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COVID-19 and justice
  1. John McMillan, Editor in Chief
  1. Bioethics centre, University of Otago, Dunedin, Otago, New Zealand
  1. Correspondence to Professor John McMillan, Bioethics centre, University of Otago, Dunedin, Otago, New Zealand; john.r.mcmillan68{at}

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John Rawls begins a Theory of Justice with the observation that 'Justice is the first virtue of social institutions, as truth is of systems of thought… Each person possesses an inviolability founded on justice that even the welfare of society as a whole cannot override'1 (p.3). The COVID-19 pandemic has resulted in lock-downs, the restriction of liberties, debate about the right to refuse medical treatment and many other changes to the everyday behaviour of persons. The justice issues it raises are diverse, profound and will demand our attention for some time. How we can respect the Rawlsian commitment to the inviolability of each person, when the welfare of societies as a whole is under threat goes to the heart of some of the difficult ethical issues we face and are discussed in this issue of the Journal of Medical Ethics.

The debate about ICU triage and COVID-19 is quite well developed and this journal has published several articles that explore aspects of this issue and how different places approach it.2–5 Newdick et al add to the legal analysis of triage decisions and criticise the calls for respecting a narrow conception of a legal right to treatment and more detailed national guidelines for how triage decisions should be made.6

They consider scoring systems for clinical frailty, organ failure assessment, and raise some doubts about the fairness of their application to COVID-19 triage situations. Their argument seems to highlight instances of what is called the McNamara fallacy. US Secretary of Defense Robert McNamara used enemy body counts as a measure of military success during the Vietnam war. So, the fallacy occurs when we rely solely on considerations that appear to be quantifiable, to the neglect of vital qualitative, difficult to measure or contestable features.6 Newdick et al point to variation in assessment, subtlety in condition and other factors as reasons why it is misleading to present scoring systems as ‘objective’ tests for triage. In doing so they draw a distinction between procedural and outcome consistency, which is important, and hints at distinctions Rawls drew between the different forms of procedural fairness. While we might hope to come up with a triage protocol that is procedurally fair and arrives at a fair outcome (what Rawls calls perfect procedural justice, p. 85) there is little prospect of that. As they observe, reasonable people can disagree about the outcomes we should aim for in allocating health resources and ICU triage for COVID-19 is no exception. Instead, we should work toward a transparent and fair process, what Rawls would describe as imperfect procedural justice (p. 85). His example of this is a criminal trial where we adopt processes that we have reason to believe are our best chance of determining guilt, but which do not guarantee the truth of a verdict, and this is a reason why they must be transparent and consistent (p. 85). Their proposal is to triage patients into three broad categories: high, medium and low priority, with the thought that a range of considerations could feed into that evaluation by an appropriately constituted clinical group.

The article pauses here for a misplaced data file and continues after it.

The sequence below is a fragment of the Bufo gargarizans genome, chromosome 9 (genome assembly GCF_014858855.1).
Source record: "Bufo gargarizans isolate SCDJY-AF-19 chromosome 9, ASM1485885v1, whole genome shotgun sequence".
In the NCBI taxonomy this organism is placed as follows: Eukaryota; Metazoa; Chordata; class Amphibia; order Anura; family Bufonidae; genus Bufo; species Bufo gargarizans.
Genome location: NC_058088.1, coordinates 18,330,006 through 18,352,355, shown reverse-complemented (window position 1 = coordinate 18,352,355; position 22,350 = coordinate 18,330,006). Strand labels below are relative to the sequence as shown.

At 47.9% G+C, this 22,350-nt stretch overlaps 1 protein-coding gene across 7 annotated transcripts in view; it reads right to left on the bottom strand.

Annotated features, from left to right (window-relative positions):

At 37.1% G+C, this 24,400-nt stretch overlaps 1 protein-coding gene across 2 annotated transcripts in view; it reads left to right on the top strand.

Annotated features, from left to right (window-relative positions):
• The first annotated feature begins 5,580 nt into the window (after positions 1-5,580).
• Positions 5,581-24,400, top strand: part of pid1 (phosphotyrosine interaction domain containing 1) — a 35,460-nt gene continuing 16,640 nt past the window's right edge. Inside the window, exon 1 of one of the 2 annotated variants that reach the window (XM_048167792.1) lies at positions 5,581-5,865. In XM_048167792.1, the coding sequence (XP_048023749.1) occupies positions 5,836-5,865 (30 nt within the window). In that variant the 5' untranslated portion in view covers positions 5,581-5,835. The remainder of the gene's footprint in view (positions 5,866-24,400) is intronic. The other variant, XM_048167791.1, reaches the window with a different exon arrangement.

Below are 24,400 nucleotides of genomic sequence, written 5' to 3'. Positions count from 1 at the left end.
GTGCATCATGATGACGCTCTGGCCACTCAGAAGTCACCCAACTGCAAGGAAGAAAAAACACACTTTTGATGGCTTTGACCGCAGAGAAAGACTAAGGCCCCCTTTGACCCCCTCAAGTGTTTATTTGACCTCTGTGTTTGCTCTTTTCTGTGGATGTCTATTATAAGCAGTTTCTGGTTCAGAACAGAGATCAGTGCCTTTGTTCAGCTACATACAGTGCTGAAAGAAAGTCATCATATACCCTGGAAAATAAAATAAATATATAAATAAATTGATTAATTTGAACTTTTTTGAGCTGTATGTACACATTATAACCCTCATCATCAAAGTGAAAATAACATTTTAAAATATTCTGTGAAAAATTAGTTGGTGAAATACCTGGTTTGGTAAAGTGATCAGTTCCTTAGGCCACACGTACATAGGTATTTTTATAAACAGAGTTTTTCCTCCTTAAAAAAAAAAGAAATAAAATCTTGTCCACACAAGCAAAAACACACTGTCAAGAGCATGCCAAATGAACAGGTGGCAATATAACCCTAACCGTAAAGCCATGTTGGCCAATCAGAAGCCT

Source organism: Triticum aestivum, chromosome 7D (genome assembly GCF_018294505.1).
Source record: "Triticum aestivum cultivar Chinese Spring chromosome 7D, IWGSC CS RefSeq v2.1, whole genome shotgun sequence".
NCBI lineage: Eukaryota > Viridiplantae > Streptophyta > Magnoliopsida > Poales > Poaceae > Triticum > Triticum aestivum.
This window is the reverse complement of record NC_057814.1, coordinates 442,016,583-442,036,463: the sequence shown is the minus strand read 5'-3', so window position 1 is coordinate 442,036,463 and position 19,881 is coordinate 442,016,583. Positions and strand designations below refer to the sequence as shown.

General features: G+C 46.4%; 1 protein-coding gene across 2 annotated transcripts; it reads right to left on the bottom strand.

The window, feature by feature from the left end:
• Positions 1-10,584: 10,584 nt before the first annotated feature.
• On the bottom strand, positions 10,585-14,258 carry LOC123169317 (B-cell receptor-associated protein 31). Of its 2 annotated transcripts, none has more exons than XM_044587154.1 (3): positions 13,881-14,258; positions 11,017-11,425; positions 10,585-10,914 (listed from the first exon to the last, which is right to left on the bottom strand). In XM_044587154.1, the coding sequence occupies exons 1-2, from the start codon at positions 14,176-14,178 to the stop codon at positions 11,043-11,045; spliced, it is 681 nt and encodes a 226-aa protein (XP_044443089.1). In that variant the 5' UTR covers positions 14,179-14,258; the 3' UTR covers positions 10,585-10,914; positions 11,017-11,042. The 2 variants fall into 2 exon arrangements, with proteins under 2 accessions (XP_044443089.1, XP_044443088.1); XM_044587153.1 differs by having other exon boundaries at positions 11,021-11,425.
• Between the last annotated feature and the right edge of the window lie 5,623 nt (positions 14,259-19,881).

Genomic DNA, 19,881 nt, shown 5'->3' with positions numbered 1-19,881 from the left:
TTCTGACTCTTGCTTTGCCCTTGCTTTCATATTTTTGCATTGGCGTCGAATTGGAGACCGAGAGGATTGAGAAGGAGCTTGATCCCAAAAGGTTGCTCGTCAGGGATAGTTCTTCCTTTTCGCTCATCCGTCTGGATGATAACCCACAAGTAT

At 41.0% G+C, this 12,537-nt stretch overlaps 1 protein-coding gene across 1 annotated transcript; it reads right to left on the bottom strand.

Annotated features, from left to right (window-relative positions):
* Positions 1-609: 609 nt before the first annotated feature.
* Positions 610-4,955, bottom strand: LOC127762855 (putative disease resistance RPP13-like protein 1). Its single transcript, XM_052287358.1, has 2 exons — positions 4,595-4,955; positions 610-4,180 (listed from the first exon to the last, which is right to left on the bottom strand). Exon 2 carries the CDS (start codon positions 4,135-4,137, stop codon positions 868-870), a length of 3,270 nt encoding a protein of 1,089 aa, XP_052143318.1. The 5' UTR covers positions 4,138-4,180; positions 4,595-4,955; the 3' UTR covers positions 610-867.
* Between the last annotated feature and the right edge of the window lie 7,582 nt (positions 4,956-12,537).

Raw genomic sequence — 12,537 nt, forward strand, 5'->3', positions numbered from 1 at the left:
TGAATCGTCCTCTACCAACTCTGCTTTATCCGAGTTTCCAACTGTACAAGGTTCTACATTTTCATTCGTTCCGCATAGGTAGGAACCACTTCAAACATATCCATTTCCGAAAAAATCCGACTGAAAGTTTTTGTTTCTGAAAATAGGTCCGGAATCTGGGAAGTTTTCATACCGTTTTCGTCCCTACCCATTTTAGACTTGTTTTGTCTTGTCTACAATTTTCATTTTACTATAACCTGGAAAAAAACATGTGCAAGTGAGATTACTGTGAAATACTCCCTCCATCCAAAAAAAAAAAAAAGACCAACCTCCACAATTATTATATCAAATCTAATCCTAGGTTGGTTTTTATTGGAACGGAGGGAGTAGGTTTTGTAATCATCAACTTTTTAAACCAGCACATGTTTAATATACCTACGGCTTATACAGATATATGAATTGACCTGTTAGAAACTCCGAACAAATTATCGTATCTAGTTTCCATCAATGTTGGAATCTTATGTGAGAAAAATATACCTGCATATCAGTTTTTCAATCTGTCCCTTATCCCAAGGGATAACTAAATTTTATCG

Ballantyne et al question another issue that is central to the debate about COVID-19 triage.4 They describe how utility measures such as QALYs, lives saved seem to be in tension with equity. Their central point is that ICU for COVID-19 can be futile, and that is a reason for questioning how much weight should be given to equality of access to ICU for COVID-19. They claim that there is little point admitting someone to ICU when ICU is not in their best interests. Instead, the scope of equity should encompass preventing 'remediable differences among social, economic demographic or geographic groups' and for COVID-19 that means looking beyond access to ICU. Their central argument can be summarised as follows.